Meantime, in order that it may be possible, if desirable, to try to trace in the future the original payers of this duty, my hon. Friend asks that from now on note should be taken of those who buy these wines and spirits—the amounts they pay and their names. That seemed to me to be a reasonable suggestion, and I consulted the heads of N.A.A.F.I. on this matter. They told me that at present especially this course is quite impossible. Wines and spirits are sold by the crate, by the bottle or the glass to messes, to officers and sergeants individually, to families and civilian employees.

There are, it should be remembered, certain civilian employees of all three Services in Egypt who are concerned. N.A.A.F.I. are at present desperately short of staff. The disturbances in Egypt have resulted in many of their local staff leaving them, willingly or under duress, and wives of officers and N.C.O.s have been recruited to keep this organisation going even on its present basis.

The second foot of my hon. Friend's argument is that since we are on such unhappy terms with Egypt we should exonerate our troops there from paying charges to N.A.A.F.I. which they have always paid. I cannot see that it is fair to relieve one section of our nationals in Egypt in respect of one payment on one commodity. That theory could be extended very far. When we move into troubled times like those being experienced in Egypt by us at present, a great number of people suffer. There is disruption in family life, jobs are lost, there is the cost of sending families and goods home, there is the risk of damage to property and there is the increased cost of everything in a dangerous zone. All these combine to make life not only uncomfortable but expensive. Some of them may be compensated, but by no means all.

Would it really be right for us suddenly to relieve one small section of the people who are not paying any more than they had paid in the past? The turbulent situation in Egypt has not disadvantaged them in this particular way. It must also be remembered that there is such a thing as local overseas allowance, which is paid to troops in Egypt and other theatres with the intention of compensating them in respect of an increased cost of living in those countries as compared with the cost of living at home. The elimination of the duty component on wines and spirits might well unfavourably affect that allowance. I will not labour that point, but it would have its effect.

I understand very well the sympathy of my hon. Friend—indeed I share it with all those who have suffered anxiety and danger and expense out there. I should like to be able to think of them as being able to drown their anxieties as cheaply as possible. I cannot hope that my hon. Friend will be satisfied with this response to his appeal, but I cannot see a justification at present for going further in this matter, nor in many aspects am I empowered to do so, or is it open for me to do so.

10.16 p.m.

Brigadier Terence Clarke (Portsmouth, West)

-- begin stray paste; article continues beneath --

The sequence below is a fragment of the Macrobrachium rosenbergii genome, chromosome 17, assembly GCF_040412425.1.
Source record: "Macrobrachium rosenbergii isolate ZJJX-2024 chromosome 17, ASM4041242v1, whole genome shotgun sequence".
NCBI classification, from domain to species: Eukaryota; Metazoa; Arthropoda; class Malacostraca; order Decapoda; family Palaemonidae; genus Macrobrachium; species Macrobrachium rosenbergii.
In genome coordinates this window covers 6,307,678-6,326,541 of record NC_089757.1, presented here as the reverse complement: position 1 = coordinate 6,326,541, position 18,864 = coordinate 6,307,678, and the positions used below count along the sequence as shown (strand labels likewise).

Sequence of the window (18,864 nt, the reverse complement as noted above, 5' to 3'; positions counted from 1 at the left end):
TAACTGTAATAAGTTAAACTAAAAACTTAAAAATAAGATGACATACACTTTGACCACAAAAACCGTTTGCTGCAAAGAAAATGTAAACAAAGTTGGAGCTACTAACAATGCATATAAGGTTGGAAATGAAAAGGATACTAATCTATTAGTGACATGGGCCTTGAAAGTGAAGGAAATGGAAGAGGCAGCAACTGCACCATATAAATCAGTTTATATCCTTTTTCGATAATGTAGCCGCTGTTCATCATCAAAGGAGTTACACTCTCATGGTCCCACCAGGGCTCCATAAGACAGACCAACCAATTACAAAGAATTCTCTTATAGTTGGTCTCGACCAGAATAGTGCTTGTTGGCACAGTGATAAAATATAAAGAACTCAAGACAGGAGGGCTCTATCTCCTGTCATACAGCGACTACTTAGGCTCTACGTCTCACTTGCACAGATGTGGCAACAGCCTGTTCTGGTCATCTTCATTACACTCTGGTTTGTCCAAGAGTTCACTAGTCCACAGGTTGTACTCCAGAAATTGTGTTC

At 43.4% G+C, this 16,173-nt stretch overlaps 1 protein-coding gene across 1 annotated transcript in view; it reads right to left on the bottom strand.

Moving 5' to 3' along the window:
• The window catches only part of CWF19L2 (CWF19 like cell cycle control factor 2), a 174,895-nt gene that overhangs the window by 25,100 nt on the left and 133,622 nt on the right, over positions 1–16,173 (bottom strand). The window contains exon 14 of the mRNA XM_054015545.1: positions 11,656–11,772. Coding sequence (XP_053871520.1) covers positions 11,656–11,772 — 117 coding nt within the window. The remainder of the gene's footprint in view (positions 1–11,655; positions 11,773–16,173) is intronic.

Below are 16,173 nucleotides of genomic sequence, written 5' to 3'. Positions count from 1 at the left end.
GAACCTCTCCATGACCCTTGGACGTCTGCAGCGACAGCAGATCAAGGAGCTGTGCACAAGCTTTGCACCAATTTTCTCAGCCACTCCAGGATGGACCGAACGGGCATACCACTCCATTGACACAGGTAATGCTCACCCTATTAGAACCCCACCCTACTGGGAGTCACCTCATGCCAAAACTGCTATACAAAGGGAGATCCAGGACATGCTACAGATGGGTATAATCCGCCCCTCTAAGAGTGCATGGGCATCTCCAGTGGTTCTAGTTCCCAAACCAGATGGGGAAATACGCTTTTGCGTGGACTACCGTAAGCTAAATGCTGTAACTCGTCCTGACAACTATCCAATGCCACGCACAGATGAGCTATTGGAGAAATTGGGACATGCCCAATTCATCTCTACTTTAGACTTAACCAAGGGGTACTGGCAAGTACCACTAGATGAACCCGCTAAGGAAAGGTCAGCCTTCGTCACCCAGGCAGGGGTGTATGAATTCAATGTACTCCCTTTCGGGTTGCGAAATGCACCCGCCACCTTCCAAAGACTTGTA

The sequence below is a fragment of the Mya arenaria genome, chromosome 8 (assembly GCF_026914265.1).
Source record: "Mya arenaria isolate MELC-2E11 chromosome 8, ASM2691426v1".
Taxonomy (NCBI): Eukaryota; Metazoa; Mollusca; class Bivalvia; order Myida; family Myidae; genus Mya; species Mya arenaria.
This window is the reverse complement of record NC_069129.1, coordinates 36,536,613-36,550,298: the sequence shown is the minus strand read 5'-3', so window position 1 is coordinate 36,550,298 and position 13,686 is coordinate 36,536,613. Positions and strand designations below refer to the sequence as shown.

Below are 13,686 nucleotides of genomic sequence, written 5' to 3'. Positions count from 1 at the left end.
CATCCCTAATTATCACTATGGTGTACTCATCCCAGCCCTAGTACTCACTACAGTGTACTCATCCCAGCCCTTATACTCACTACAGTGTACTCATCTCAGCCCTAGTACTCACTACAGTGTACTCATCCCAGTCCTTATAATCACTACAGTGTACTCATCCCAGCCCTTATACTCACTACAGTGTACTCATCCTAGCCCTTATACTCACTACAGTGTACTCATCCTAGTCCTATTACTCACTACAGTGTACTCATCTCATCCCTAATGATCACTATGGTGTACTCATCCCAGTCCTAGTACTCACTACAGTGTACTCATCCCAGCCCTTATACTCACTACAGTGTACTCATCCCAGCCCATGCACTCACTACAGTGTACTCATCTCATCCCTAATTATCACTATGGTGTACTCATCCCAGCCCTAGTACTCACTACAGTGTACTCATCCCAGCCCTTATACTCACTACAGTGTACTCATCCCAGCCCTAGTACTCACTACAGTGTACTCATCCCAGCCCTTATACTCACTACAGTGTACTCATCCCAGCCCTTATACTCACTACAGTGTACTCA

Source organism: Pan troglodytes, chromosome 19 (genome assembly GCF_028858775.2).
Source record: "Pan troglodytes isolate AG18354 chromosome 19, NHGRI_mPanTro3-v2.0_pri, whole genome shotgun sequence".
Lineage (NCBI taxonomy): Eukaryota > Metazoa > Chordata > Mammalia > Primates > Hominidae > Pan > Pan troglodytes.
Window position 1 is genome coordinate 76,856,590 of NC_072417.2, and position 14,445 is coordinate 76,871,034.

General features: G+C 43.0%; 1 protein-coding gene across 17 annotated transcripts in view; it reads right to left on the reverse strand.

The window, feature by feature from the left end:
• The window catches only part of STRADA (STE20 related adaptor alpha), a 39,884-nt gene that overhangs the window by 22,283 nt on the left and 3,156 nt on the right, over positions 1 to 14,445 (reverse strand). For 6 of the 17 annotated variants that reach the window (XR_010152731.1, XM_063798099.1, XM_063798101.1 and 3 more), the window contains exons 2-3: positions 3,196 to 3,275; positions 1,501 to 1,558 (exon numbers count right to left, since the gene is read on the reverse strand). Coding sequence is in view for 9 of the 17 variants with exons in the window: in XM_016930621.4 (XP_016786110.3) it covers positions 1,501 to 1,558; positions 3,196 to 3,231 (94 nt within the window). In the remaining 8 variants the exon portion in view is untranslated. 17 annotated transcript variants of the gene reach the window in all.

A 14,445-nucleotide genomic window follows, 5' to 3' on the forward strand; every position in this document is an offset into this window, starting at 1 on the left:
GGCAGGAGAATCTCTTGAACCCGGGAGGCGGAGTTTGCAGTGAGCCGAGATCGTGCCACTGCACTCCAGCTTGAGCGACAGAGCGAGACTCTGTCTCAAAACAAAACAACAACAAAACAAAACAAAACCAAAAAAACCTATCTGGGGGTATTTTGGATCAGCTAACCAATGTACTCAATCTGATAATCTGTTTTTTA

I think the Under-Secretary of State for War has put forward the best argument he could for holding on to money to which the British Government have no right. I would not give it to the Egyptian Government either. But I think it wrong to say that our soldiers have always been used to paying this. In peace-time, yes; it is one of the things we have to put up with; but these soldiers are fighting a war, they are constantly in danger, and I think the least the Government can do for them is to give them their drinks at the cheapest possible price.

It would not cost the Government anything to do it, and I do not see why anybody should benefit by this money which would have gone to Egypt, but which is now being rightly withheld. I do not think the Under-Secretary of State should hide under a cloak and say this is a matter for the Foreign Secretary. As Under-Secretary of State for War it is up to him to fight on behalf of the soldiers and see that they get their due. I hope he will reconsider the matter and see that, until these troubled waters are once more smoothed, the British soldier pays as little as possible for the few comforts he can get; and that we do not put this money into the pockets of anybody except those from whom it came.

10.17 p.m.

Major H. Legge-Bourke (Isle of Ely)

I think my hon. and gallant Friend the Member for Portsmouth, West (Brigadier Clarke), would be the last person to accuse the Under-Secretary of State for War of not being the first one to think of the welfare of our troops. I hope his remarks were not made with that intention, because I know that the Under-Secretary has very considerable experience of and interest in all that concerns the welfare of the British Army.

In his reply my hon. Friend made clear that this is not just a question for him. However strongly he would wish to put the case for the Army he is bound to be affected by decisions taken at the Foreign Office and it is a little unfair to criticise him for not taking the whole matter into his own hands. One thing which was overlooked by my hon. Friends was a point which the Under-Secretary did mention, that it is not only British troops who are concerned in this matter.

This debate has served a useful purpose if it has shown quite clearly that there are a good many British subjects also affected by what has been going on in Egypt; and that those people are in greater danger, perhaps, than British troops, because not all of them are armed.

As I remember, a great many of those people have facilities for using the N.A.A.F.I. and it would be ludicrous if they were not given the same advantages as the soldiers if the suggestions of my hon. Friend the Member for Twickenham (Mr. Keeling) proved feasible. It would be dreadful to have one's name taken for yet another thing, which would be, apparently, for having a drink, because that is what the proposal of my hon. Friend would amount to. On every occasion on which one bought any spirits or wine one's name would have to be recorded. Not everybody is over-anxious for that to happen for a purpose such as that.

Although I have been greatly interested in what was said by my hon. Friend the Member for Twickenham, my feeling is that this is one of those matters which has many points in favour of it and many against. The reply of the War Office is the only one they could have given. We must accept the fact, however disappointing it may be to the troops concerned. But it should not be forgotten that this is not the first time that the Egyptian people have benefited by British troops being in their territory. They made a great deal of money out of British troops during the war, and apparently there is still a possibility of their making a considerable amount out of them despite the recent trouble.

It would be a very nice gesture if, at the end of all this, the Egyptians found themselves able to say that they proposed to forego this duty. That perhaps is crying for the moon, but let us hope that the relationship will be such that that suggestion can be considered.

Question put, and agreed to.

Adjourned accordingly at Twenty-one Minutes past Ten o'Clock.